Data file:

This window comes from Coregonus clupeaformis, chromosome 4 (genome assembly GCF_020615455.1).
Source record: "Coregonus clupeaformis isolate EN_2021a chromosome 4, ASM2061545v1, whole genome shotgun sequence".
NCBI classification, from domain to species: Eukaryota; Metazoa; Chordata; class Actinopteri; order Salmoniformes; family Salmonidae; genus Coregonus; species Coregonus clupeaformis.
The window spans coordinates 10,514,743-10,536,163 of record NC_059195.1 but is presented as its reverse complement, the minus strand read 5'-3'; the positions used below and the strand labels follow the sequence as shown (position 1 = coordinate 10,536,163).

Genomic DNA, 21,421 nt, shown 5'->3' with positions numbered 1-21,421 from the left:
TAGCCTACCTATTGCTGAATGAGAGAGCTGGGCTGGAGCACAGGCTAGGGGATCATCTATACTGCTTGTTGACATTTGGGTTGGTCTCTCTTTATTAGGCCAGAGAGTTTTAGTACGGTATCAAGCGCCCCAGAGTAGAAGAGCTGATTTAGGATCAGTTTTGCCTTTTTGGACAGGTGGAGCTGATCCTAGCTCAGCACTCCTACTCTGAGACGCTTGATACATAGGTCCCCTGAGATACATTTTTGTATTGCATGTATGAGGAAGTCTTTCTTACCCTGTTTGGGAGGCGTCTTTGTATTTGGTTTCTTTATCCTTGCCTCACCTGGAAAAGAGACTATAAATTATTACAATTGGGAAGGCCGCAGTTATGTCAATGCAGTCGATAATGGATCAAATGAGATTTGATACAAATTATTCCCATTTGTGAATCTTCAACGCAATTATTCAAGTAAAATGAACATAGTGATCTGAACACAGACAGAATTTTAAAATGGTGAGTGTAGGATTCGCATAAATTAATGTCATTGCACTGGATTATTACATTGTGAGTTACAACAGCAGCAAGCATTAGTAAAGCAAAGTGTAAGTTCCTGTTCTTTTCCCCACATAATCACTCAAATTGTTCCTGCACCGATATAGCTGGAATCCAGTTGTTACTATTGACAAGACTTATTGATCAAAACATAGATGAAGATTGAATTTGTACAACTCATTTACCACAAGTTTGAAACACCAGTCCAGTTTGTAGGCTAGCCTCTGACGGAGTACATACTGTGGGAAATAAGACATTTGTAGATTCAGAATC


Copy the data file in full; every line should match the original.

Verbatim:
This window comes from Coregonus clupeaformis, chromosome 4 (genome assembly GCF_020615455.1).
Source record: "Coregonus clupeaformis isolate EN_2021a chromosome 4, ASM2061545v1, whole genome shotgun sequence".
NCBI classification, from domain to species: Eukaryota; Metazoa; Chordata; class Actinopteri; order Salmoniformes; family Salmonidae; genus Coregonus; species Coregonus clupeaformis.
The window spans coordinates 10,514,743-10,536,163 of record NC_059195.1 but is presented as its reverse complement, the minus strand read 5'-3'; the positions used below and the strand labels follow the sequence as shown (position 1 = coordinate 10,536,163).

Genomic DNA, 21,421 nt, shown 5'->3' with positions numbered 1-21,421 from the left:
TAGCCTACCTATTGCTGAATGAGAGAGCTGGGCTGGAGCACAGGCTAGGGGATCATCTATACTGCTTGTTGACATTTGGGTTGGTCTCTCTTTATTAGGCCAGAGAGTTTTAGTACGGTATCAAGCGCCCCAGAGTAGAAGAGCTGATTTAGGATCAGTTTTGCCTTTTTGGACAGGTGGAGCTGATCCTAGCTCAGCACTCCTACTCTGAGACGCTTGATACATAGGTCCCCTGAGATACATTTTTGTATTGCATGTATGAGGAAGTCTTTCTTACCCTGTTTGGGAGGCGTCTTTGTATTTGGTTTCTTTATCCTTGCCTCACCTGGAAAAGAGACTATAAATTATTACAATTGGGAAGGCCGCAGTTATGTCAATGCAGTCGATAATGGATCAAATGAGATTTGATACAAATTATTCCCATTTGTGAATCTTCAACGCAATTATTCAAGTAAAATGAACATAGTGATCTGAACACAGACAGAATTTTAAAATGGTGAGTGTAGGATTCGCATAAATTAATGTCATTGCACTGGATTATTACATTGTGAGTTACAACAGCAGCAAGCATTAGTAAAGCAAAGTGTAAGTTCCTGTTCTTTTCCCCACATAATCACTCAAATTGTTCCTGCACCGATATAGCTGGAATCCAGTTGTTACTATTGACAAGACTTATTGATCAAAACATAGATGAAGATTGAATTTGTACAACTCATTTACCACAAGTTTGAAACACCAGTCCAGTTTGTAGGCTAGCCTCTGACGGAGTACATACTGTGGGAAATAAGACATTTGTAGATTCAGAATC